OUR VIEW: A sensible smoking solution

Better late than never. On Monday a panel of lawmakers approved the rules for enforcement of Ohio's smoking ban. The rules go into effect the first week of May almost five months after the ban officially took effect Dec. 7. Because no penalties or method of enforcement existed, many locations have ignored the ban thus far. That should end now.
Norwalk Reflector Staff
Jul 24, 2010

Better late than never.

On Monday a panel of lawmakers approved the rules for enforcement of Ohio's smoking ban. The rules go into effect the first week of May almost five months after the ban officially took effect Dec. 7. Because no penalties or method of enforcement existed, many locations have ignored the ban thus far. That should end now.

The ban prohibits smoking in most public places, including bars and restaurants. However, thanks to a clarification in the rules by the Ohio Department of Health, certain private clubs, such as VFWs, are now exempt.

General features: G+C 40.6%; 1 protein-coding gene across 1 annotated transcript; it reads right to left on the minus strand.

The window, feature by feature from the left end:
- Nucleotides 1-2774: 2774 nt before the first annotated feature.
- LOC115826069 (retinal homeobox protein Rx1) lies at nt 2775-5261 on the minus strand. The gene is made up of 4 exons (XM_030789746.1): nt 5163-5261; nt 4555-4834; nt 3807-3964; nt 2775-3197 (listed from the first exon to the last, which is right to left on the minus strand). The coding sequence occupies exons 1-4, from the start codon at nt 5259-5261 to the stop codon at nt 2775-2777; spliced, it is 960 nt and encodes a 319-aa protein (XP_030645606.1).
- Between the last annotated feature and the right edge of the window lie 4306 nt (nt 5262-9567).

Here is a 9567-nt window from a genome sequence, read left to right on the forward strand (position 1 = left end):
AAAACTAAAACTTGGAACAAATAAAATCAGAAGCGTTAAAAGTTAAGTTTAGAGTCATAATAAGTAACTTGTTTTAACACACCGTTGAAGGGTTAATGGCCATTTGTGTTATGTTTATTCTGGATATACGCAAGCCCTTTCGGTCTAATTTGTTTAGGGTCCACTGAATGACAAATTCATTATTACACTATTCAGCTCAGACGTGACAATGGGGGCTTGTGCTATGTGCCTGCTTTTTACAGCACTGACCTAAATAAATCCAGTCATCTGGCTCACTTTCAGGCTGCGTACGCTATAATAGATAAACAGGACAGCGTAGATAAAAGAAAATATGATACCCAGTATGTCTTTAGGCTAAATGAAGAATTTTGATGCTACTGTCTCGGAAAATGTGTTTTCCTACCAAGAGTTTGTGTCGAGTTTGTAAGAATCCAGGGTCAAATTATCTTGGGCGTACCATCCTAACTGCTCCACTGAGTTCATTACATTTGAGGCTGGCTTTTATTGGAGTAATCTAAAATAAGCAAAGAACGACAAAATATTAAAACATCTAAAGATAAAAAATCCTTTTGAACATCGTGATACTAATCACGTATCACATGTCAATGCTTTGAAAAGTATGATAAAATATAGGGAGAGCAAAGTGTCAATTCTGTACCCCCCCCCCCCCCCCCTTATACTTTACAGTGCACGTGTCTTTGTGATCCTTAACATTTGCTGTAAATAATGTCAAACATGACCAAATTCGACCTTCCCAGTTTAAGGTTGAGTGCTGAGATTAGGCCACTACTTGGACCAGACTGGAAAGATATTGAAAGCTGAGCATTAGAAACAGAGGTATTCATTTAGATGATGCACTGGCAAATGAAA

Some traditional bars and restaurants are upset by that rule, claiming it gives private clubs a competitive advantage. A club is exempt if it is a private, nonprofit organization and it is only exempt if its employees are all club members and no nonmembers or children under 18 are present.

If a club meets those requirements there is no reason to include it in the ban. As soon as the club is opened to the public for events such as a fish fry, the ban is back in effect. Private clubs' autonomy is protected at the same time as the public's health a win-win. Bar and restaurant owners are simply griping over sour grapes, as most bar and restaurant patrons do not even belong to a private club.

The health department also struck the right chord when establishing the fines for offenders. Fines for locations that ignore or fail to enforce the ban start small and build up to $2,500 for multiple offenders. Smokers who flout the law will also be hit in the pocket books after one warning, the fine is $100 for a violation, and that's a lot of Camels. Despite receiving 17,000 complaints of alleged violations, the health department is doing the wise thing in giving everyone a clean slate now that everyone is on the same page.

But now that the smoke has cleared, figuratively, it is time for the smoke to clear literally.